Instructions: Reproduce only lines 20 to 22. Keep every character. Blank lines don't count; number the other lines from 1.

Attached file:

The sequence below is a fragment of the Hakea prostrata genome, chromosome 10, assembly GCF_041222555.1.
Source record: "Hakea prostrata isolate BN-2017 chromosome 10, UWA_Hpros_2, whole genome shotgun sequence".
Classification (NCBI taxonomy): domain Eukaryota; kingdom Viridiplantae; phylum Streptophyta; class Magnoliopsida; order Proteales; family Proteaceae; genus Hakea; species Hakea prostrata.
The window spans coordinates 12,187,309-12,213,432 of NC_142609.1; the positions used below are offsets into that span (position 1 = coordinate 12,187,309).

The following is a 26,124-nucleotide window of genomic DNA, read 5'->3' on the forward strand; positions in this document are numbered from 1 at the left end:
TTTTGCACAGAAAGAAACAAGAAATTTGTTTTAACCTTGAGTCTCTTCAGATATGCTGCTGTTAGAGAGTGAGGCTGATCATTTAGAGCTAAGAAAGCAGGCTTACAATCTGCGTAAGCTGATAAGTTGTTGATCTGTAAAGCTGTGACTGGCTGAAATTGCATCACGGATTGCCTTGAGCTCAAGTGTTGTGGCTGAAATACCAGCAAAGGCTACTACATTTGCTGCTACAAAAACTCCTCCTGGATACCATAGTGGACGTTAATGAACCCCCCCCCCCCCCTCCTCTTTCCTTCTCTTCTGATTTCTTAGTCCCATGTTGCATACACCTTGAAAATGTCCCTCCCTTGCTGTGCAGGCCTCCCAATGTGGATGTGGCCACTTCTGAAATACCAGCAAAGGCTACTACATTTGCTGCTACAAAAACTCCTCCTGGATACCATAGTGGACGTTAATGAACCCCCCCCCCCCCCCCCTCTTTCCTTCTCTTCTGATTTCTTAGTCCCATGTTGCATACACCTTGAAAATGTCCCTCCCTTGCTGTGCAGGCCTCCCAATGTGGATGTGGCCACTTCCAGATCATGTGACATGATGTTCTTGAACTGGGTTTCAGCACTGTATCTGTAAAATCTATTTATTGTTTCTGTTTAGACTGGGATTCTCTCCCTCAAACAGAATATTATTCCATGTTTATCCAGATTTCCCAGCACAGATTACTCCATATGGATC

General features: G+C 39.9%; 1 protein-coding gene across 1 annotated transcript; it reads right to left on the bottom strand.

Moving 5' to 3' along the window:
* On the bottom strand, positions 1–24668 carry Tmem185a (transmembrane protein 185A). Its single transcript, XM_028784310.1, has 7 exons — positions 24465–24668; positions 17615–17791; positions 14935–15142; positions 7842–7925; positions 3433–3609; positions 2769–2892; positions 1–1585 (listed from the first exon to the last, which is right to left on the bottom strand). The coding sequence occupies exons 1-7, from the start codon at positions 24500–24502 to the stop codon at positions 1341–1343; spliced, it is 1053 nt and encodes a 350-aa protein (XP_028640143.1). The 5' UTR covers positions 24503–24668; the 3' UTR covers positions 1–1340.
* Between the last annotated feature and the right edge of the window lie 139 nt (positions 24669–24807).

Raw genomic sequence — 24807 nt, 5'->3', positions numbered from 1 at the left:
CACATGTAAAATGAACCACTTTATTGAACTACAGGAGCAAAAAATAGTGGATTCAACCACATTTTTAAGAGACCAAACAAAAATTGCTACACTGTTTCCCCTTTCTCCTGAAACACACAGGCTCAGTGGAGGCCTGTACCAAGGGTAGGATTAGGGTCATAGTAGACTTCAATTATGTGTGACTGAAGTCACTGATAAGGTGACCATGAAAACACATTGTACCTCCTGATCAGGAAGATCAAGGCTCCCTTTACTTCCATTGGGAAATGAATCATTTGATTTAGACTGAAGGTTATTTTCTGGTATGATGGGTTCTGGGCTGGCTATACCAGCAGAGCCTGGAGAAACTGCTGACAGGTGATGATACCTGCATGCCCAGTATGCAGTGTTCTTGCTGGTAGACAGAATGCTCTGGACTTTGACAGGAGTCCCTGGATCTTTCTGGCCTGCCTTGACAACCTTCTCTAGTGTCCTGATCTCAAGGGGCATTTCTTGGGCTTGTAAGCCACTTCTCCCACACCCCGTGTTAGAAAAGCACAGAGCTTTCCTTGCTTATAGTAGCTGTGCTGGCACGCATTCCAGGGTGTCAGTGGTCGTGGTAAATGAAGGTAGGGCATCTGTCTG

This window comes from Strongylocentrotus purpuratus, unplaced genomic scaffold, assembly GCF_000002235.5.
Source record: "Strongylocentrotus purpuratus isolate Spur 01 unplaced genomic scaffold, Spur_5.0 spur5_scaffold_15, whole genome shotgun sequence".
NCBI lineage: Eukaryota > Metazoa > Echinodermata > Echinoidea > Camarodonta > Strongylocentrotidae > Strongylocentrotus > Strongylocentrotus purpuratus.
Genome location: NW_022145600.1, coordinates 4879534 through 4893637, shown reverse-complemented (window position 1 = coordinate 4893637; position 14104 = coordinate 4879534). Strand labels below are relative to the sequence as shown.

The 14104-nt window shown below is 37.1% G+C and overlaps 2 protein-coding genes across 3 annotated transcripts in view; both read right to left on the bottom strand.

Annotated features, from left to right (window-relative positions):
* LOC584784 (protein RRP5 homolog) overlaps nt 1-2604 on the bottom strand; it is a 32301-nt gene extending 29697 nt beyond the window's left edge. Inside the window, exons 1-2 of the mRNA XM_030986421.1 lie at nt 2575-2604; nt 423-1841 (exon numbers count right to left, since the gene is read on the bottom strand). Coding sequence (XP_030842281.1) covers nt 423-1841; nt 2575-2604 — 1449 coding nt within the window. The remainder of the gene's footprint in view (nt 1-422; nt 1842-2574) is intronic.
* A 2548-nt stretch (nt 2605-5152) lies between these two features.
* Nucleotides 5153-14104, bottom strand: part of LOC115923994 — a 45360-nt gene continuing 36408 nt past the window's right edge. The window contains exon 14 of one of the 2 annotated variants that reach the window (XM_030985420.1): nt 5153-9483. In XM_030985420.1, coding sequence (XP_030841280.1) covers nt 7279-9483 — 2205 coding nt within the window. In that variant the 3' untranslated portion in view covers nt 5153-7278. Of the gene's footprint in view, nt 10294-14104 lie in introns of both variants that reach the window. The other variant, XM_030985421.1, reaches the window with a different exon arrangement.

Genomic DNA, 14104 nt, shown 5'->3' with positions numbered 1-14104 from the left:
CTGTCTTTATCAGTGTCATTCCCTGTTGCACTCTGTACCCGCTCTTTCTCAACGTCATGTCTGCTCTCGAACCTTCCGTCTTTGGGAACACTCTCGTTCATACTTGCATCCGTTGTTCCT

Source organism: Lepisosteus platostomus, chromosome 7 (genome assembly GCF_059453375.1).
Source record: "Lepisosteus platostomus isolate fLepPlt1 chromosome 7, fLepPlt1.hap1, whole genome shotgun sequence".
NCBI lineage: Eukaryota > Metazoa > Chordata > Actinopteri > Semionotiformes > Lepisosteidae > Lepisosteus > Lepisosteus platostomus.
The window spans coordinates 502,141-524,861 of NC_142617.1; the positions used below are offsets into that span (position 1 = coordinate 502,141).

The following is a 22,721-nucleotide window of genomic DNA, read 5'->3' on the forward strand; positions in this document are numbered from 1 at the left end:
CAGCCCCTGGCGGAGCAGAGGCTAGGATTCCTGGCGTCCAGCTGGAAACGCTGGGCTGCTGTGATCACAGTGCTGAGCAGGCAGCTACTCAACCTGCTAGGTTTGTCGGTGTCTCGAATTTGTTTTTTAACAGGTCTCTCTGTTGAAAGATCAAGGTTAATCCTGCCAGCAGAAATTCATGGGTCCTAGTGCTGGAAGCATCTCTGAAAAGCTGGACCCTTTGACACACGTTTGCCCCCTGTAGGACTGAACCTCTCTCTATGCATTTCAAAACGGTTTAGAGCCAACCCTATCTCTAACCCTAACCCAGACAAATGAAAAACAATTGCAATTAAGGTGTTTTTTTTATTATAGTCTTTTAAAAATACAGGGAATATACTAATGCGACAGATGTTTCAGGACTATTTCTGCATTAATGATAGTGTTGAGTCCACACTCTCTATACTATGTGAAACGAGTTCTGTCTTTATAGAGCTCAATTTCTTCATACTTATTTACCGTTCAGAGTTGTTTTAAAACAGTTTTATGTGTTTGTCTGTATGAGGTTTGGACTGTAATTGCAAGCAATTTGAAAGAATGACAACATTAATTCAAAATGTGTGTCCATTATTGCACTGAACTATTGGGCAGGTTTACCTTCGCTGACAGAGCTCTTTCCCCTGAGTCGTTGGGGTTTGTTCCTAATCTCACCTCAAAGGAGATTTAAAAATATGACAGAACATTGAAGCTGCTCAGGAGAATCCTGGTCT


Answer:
* A 2548-nt stretch (nt 2605-5152) lies between these two features.
* Nucleotides 5153-14104, bottom strand: part of LOC115923994 — a 45360-nt gene continuing 36408 nt past the window's right edge. The window contains exon 14 of one of the 2 annotated variants that reach the window (XM_030985420.1): nt 5153-9483. In XM_030985420.1, coding sequence (XP_030841280.1) covers nt 7279-9483 — 2205 coding nt within the window. In that variant the 3' untranslated portion in view covers nt 5153-7278. Of the gene's footprint in view, nt 10294-14104 lie in introns of both variants that reach the window. The other variant, XM_030985421.1, reaches the window with a different exon arrangement.

Genomic DNA, 14104 nt, shown 5'->3' with positions numbered 1-14104 from the left: